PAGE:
This was a cross-sectional study using an existing cohort of cognitively unimpaired people from the Swedish BioFINDER study. Details of the study, including inclusion criteria are described at http://www.biofinder.se. In short, participants from an existing longitudinal population-based community cohort study were recruited. The participants had to be over 65 years of age (a cut-off often used in the field, since it is the age discriminating between early and late onset Alzheimer’s disease), without subjective memory complaints, without history of severe neurological or psychiatric disorder, have Mini Mental State Examination (MMSE) scores of 28 (out of 30) or higher, and not fulfil criteria of mild cognitive impairment (MCI) or dementia. Signed informed consent was obtained from all participants. The Lund University Research Ethics Committee approved the study. All methods were performed in accordance with the relevant guidelines and regulations.

CSF

Lumbar CSF samples were stored in −80 °C pending analyses. Levels of Aβ42, Aβ40, T-tau, and P-tau were measured using the Elecsys fully automated immunoassay, as described previously41. We used the Aβ42/40 ratio as a proxy for brain Aβ deposition42. Levels of YKL-40 were measured using a commercially available ELISA kit (R&D Systems, Minneapolis, MN), as described previously27.

Imaging

The participants underwent MRI brain scanning at 3 Tesla using a standardized protocol of sequences. The volume of white matter lesions (WML; seen as hyperintensities in T2 weighted scans) was measured using the Lesion Segmentation Tool (https://www.applied-statistics.de/lst.html). Automatic segmentation using FreeSurfer software version 5.1 (http://www.freesurfer.net) was performed to measure total intracranial volume (ICV), HV, and regional cortical thickness. The sum of left and right HV was used, but analyses were also performed with left and right HV respectively to look for laterality effects. For cortical thickness, division into frontal, temporal, parietal, and occipital lobes was done using the standard FreeSurfer parcellation43. Additionally, entorhinal and parahippocampal cortices were combined in one meta-region, chosen for its association with memory function44. Thickness measures from both hemispheres were combined and adjusted for surface area.

Cognition

The Alzheimer’s Disease Assessment Scale-Cognitive Subscale (ADAS-Cog) 10-word delayed recall45 was used as a measure of memory performance. The number of correct answers was used. The Trailmaking Test A (TMT-A)46, Symbol Digit Modalities Test (SDMT)47, and A Quick Test for Cognitive Speed (AQT)48 were used to form a composite measure of attention and executive function. The raw scores were converted into z scores based on the distribution in the current population, and, if applicable, inverted so that a higher value represented better attention/executive function. The composite was the mean of these z scores.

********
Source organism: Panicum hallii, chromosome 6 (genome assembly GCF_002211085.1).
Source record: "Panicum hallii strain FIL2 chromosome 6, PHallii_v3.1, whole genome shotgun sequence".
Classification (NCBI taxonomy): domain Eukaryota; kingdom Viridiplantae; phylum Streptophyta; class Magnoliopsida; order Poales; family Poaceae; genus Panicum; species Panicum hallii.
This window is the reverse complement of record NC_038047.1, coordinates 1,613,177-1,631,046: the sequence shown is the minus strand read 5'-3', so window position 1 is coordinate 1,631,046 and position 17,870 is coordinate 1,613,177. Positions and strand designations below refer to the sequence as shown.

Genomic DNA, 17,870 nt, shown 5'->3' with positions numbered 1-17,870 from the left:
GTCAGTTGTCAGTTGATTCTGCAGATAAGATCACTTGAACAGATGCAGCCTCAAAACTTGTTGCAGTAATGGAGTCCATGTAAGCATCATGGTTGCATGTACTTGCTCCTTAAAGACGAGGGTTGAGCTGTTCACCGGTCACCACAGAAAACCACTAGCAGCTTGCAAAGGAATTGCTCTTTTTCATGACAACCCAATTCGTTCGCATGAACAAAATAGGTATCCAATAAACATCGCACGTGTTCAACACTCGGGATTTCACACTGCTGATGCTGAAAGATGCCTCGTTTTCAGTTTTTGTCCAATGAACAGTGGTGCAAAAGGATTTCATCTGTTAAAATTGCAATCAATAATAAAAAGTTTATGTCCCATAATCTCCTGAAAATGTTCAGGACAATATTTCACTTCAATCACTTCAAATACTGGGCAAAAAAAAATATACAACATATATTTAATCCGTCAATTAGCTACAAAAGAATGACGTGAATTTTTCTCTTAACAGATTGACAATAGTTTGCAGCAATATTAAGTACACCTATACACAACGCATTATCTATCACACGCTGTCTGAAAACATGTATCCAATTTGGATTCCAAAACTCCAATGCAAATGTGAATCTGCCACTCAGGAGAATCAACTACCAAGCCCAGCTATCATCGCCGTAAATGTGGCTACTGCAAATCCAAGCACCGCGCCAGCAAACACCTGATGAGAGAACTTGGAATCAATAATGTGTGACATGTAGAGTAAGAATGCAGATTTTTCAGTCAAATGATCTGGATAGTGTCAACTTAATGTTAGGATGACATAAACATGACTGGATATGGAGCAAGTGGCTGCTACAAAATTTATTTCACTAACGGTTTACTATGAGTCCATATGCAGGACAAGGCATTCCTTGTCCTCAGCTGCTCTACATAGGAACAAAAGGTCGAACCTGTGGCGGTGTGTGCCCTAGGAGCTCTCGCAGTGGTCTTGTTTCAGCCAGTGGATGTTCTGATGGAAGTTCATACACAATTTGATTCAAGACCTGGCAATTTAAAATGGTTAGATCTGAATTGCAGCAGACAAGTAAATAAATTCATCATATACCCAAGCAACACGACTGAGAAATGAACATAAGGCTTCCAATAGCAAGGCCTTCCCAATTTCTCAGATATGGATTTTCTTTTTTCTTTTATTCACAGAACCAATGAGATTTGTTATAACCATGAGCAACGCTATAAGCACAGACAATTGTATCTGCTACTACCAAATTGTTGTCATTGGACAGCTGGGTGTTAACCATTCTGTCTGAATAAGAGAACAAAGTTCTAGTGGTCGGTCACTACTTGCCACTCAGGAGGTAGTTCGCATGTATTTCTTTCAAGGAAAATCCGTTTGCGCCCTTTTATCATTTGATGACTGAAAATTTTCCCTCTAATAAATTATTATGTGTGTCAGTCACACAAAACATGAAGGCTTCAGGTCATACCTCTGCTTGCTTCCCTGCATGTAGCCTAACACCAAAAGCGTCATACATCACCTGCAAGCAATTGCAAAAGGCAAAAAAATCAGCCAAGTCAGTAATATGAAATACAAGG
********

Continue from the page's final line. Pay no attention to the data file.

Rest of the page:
Statistics

A cut-off for Aβ positivity was defined using mixture modelling in a larger sample of the BioFINDER study (n = 889 in total) consisting of a group of cognitively unimpaired subjects, including the sample included in this study and an additional 25 subjects (n = 325), as well as a group of subjects with subjective cognitive decline (SCD; n = 204), MCI (n = 276), or dementia (n = 84), using the R package “mixtools”. Mixture modelling is a 2-step procedure based on an expectation maximization algorithm, which assumes that the CSF Aβ42/40 ratio is a mixed sample from two different normal distributions (in this case one with a normal Aβ deposition and one with an abnormal Aβ deposition). Mixture modelling has previously successfully been used to identify cut-offs for Aβ biomarkers49,50.

To compare differences between groups, the chi-square test was used for dichotomous variables and the independent samples t-test for numerical variables. Linear regression models were tested to assess the effects of different biomarkers on cognition, with and without covariates (age, sex, and years of education, and HV was also adjusted for ICV). Interaction terms were tested for biomarkers and age. To facilitate interpretation of interactions and main effects, we used z scores of continuous variables. Test of statistical mediation was performed using the causal steps approach51. WML volume was used after logarithmic transformation (ln), because of skewed distribution. Statistical significance was defined by p < 0.05. Correction for multiple comparisons was performed by the false discovery rate when indicated. Statistical analyses were performed with R (version 3.3) and SPSS Statistics for Mac (version 24).

Results

Out of the 361 participants of the cohort of cognitively unimpaired in the Swedish BioFINDER Study, 300 had complete baseline MRI and CSF analyses and were included in the present study. Demographics are shown in Table 1 and Supplementary Fig. 1 shows a histogram of the age distribution in the sample. The cut-off for Aβ positivity was defined as Aβ42/40 < 0.051 (Supplementary Fig. 2). The proportion of amyloid positive subjects in each group used for mixture modelling is shown in Supplementary Table 1.

Table 1 Descriptive characteristics. Descriptive characteristics in the total population and split into two age groups by the median age (73.3 years). Mean (SD) if not otherwise specified. ***p < 0.001, **p < 0.01, *p < 0.05. Abbreviations: CSF, cerebrospinal fluid; Aβ40, amyloid-β 40; Aβ42, amyloid-β 42; MRI, magnetic resonance imaging; WML, white matter lesion; ctx, cortex; ADAS, Alzheimer's disease assessment scale; AQT, A quick test of cognitive speed; SDMT, symbol digit modalities test; TMT-A, trailmaking test A.

Associations between biomarkers and memory